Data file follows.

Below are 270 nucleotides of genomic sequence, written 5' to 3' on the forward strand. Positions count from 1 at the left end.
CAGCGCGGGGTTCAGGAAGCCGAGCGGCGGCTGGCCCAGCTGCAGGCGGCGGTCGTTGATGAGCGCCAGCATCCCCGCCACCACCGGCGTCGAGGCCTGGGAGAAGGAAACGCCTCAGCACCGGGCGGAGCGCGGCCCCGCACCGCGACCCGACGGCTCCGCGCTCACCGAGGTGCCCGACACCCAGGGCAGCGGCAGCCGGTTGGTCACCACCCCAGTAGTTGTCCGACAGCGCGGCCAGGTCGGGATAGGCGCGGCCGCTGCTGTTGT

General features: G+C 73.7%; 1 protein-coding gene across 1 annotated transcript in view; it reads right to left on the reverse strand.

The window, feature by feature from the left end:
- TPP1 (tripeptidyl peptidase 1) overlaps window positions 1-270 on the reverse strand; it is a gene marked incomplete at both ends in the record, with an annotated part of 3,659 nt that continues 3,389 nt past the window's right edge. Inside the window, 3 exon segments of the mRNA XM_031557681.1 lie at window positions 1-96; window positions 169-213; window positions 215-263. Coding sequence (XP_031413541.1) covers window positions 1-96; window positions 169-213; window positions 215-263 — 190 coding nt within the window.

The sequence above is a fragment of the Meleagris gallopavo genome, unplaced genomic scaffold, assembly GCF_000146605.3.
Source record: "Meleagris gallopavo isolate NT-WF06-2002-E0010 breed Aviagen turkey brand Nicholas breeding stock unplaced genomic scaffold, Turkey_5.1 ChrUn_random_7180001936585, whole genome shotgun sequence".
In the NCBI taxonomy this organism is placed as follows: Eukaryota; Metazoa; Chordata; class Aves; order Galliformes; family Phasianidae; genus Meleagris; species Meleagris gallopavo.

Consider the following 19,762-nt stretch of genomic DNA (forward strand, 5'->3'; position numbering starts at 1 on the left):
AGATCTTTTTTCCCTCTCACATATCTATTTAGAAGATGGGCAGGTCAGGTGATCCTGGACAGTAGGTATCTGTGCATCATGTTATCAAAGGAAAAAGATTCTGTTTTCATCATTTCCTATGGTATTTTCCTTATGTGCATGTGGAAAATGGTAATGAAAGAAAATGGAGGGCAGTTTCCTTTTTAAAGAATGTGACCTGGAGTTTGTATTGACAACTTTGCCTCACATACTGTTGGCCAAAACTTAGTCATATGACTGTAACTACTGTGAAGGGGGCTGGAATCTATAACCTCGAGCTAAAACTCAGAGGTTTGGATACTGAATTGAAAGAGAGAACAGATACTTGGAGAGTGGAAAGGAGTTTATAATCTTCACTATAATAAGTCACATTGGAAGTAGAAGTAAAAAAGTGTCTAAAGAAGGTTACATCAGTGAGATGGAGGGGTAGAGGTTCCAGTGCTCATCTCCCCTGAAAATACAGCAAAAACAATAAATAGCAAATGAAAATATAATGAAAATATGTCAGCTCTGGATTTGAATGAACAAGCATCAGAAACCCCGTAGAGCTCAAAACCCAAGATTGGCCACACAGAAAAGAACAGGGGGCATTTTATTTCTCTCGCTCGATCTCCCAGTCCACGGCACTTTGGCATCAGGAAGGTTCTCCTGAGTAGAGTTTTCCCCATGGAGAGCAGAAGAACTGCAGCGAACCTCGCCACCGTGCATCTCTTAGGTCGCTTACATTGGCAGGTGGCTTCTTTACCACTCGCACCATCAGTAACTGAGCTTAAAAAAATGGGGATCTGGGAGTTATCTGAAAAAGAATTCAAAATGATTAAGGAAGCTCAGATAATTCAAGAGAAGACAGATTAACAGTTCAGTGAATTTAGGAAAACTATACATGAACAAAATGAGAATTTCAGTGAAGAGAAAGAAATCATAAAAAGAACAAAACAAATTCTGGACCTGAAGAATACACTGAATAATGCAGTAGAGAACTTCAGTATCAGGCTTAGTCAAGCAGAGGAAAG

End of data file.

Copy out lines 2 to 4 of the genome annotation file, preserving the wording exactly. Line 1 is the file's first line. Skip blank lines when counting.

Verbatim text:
CAGCGCGGGGTTCAGGAAGCCGAGCGGCGGCTGGCCCAGCTGCAGGCGGCGGTCGTTGATGAGCGCCAGCATCCCCGCCACCACCGGCGTCGAGGCCTGGGAGAAGGAAACGCCTCAGCACCGGGCGGAGCGCGGCCCCGCACCGCGACCCGACGGCTCCGCGCTCACCGAGGTGCCCGACACCCAGGGCAGCGGCAGCCGGTTGGTCACCACCCCAGTAGTTGTCCGACAGCGCGGCCAGGTCGGGATAGGCGCGGCCGCTGCTGTTGT

General features: G+C 73.7%; 1 protein-coding gene across 1 annotated transcript in view; it reads right to left on the reverse strand.

The window, feature by feature from the left end: